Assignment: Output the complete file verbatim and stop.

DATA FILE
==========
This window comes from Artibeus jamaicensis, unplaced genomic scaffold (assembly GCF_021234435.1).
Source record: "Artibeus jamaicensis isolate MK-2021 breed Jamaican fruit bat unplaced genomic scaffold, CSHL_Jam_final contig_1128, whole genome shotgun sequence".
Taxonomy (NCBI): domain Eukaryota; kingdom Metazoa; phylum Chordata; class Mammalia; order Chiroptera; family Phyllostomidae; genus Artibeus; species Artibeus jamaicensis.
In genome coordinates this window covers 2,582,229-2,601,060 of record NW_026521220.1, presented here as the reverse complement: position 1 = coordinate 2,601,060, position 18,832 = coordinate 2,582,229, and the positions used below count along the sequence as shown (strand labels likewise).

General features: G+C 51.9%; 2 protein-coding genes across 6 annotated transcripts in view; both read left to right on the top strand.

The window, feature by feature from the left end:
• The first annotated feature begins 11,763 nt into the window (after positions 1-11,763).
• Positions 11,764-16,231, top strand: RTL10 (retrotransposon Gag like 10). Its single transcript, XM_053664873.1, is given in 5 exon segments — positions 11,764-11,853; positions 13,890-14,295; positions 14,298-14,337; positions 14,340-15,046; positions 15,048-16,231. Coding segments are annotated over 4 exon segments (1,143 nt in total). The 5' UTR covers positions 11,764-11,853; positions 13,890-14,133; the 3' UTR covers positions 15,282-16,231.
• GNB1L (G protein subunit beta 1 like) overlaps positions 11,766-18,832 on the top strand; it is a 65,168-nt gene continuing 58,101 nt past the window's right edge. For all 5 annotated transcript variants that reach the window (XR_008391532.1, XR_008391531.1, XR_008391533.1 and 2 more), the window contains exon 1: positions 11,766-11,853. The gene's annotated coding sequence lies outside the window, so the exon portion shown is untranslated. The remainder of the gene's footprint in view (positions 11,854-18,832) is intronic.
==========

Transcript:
This window comes from Artibeus jamaicensis, unplaced genomic scaffold (assembly GCF_021234435.1).
Source record: "Artibeus jamaicensis isolate MK-2021 breed Jamaican fruit bat unplaced genomic scaffold, CSHL_Jam_final contig_1128, whole genome shotgun sequence".
Taxonomy (NCBI): domain Eukaryota; kingdom Metazoa; phylum Chordata; class Mammalia; order Chiroptera; family Phyllostomidae; genus Artibeus; species Artibeus jamaicensis.
In genome coordinates this window covers 2,582,229-2,601,060 of record NW_026521220.1, presented here as the reverse complement: position 1 = coordinate 2,601,060, position 18,832 = coordinate 2,582,229, and the positions used below count along the sequence as shown (strand labels likewise).

General features: G+C 51.9%; 2 protein-coding genes across 6 annotated transcripts in view; both read left to right on the top strand.

The window, feature by feature from the left end:
• The first annotated feature begins 11,763 nt into the window (after positions 1-11,763).
• Positions 11,764-16,231, top strand: RTL10 (retrotransposon Gag like 10). Its single transcript, XM_053664873.1, is given in 5 exon segments — positions 11,764-11,853; positions 13,890-14,295; positions 14,298-14,337; positions 14,340-15,046; positions 15,048-16,231. Coding segments are annotated over 4 exon segments (1,143 nt in total). The 5' UTR covers positions 11,764-11,853; positions 13,890-14,133; the 3' UTR covers positions 15,282-16,231.
• GNB1L (G protein subunit beta 1 like) overlaps positions 11,766-18,832 on the top strand; it is a 65,168-nt gene continuing 58,101 nt past the window's right edge. For all 5 annotated transcript variants that reach the window (XR_008391532.1, XR_008391531.1, XR_008391533.1 and 2 more), the window contains exon 1: positions 11,766-11,853. The gene's annotated coding sequence lies outside the window, so the exon portion shown is untranslated. The remainder of the gene's footprint in view (positions 11,854-18,832) is intronic.